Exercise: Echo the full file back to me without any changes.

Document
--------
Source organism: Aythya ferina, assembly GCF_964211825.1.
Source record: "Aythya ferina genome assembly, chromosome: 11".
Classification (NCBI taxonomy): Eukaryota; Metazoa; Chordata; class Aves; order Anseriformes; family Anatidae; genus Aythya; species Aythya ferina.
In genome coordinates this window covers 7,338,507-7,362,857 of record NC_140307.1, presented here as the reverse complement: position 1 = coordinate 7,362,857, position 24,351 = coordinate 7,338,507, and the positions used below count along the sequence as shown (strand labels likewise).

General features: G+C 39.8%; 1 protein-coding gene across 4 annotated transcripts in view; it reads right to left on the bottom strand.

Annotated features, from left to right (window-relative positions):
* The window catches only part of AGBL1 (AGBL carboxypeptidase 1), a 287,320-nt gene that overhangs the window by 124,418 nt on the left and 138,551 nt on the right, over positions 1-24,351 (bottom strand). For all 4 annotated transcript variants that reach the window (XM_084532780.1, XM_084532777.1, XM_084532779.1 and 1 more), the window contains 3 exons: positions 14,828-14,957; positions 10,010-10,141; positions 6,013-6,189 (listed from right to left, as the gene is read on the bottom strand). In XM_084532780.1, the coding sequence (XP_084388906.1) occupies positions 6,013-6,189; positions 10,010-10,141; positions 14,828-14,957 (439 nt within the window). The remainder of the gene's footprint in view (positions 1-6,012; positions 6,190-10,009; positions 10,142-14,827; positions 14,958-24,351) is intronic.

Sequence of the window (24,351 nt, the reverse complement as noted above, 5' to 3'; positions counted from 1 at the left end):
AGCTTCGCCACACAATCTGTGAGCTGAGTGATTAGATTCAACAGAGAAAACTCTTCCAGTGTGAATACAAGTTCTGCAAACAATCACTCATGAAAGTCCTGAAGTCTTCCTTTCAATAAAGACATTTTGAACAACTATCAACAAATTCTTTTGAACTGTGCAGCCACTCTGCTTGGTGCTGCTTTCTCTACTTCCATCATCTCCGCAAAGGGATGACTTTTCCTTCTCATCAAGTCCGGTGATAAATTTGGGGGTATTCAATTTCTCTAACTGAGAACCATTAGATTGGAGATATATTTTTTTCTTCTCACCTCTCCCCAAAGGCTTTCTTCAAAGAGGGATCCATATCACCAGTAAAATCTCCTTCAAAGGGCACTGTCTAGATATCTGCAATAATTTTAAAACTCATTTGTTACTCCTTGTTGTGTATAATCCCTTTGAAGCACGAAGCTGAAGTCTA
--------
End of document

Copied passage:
Source organism: Aythya ferina, assembly GCF_964211825.1.
Source record: "Aythya ferina genome assembly, chromosome: 11".
Classification (NCBI taxonomy): Eukaryota; Metazoa; Chordata; class Aves; order Anseriformes; family Anatidae; genus Aythya; species Aythya ferina.
In genome coordinates this window covers 7,338,507-7,362,857 of record NC_140307.1, presented here as the reverse complement: position 1 = coordinate 7,362,857, position 24,351 = coordinate 7,338,507, and the positions used below count along the sequence as shown (strand labels likewise).

General features: G+C 39.8%; 1 protein-coding gene across 4 annotated transcripts in view; it reads right to left on the bottom strand.

Annotated features, from left to right (window-relative positions):
* The window catches only part of AGBL1 (AGBL carboxypeptidase 1), a 287,320-nt gene that overhangs the window by 124,418 nt on the left and 138,551 nt on the right, over positions 1-24,351 (bottom strand). For all 4 annotated transcript variants that reach the window (XM_084532780.1, XM_084532777.1, XM_084532779.1 and 1 more), the window contains 3 exons: positions 14,828-14,957; positions 10,010-10,141; positions 6,013-6,189 (listed from right to left, as the gene is read on the bottom strand). In XM_084532780.1, the coding sequence (XP_084388906.1) occupies positions 6,013-6,189; positions 10,010-10,141; positions 14,828-14,957 (439 nt within the window). The remainder of the gene's footprint in view (positions 1-6,012; positions 6,190-10,009; positions 10,142-14,827; positions 14,958-24,351) is intronic.

Sequence of the window (24,351 nt, the reverse complement as noted above, 5' to 3'; positions counted from 1 at the left end):
AGCTTCGCCACACAATCTGTGAGCTGAGTGATTAGATTCAACAGAGAAAACTCTTCCAGTGTGAATACAAGTTCTGCAAACAATCACTCATGAAAGTCCTGAAGTCTTCCTTTCAATAAAGACATTTTGAACAACTATCAACAAATTCTTTTGAACTGTGCAGCCACTCTGCTTGGTGCTGCTTTCTCTACTTCCATCATCTCCGCAAAGGGATGACTTTTCCTTCTCATCAAGTCCGGTGATAAATTTGGGGGTATTCAATTTCTCTAACTGAGAACCATTAGATTGGAGATATATTTTTTTCTTCTCACCTCTCCCCAAAGGCTTTCTTCAAAGAGGGATCCATATCACCAGTAAAATCTCCTTCAAAGGGCACTGTCTAGATATCTGCAATAATTTTAAAACTCATTTGTTACTCCTTGTTGTGTATAATCCCTTTGAAGCACGAAGCTGAAGTCTA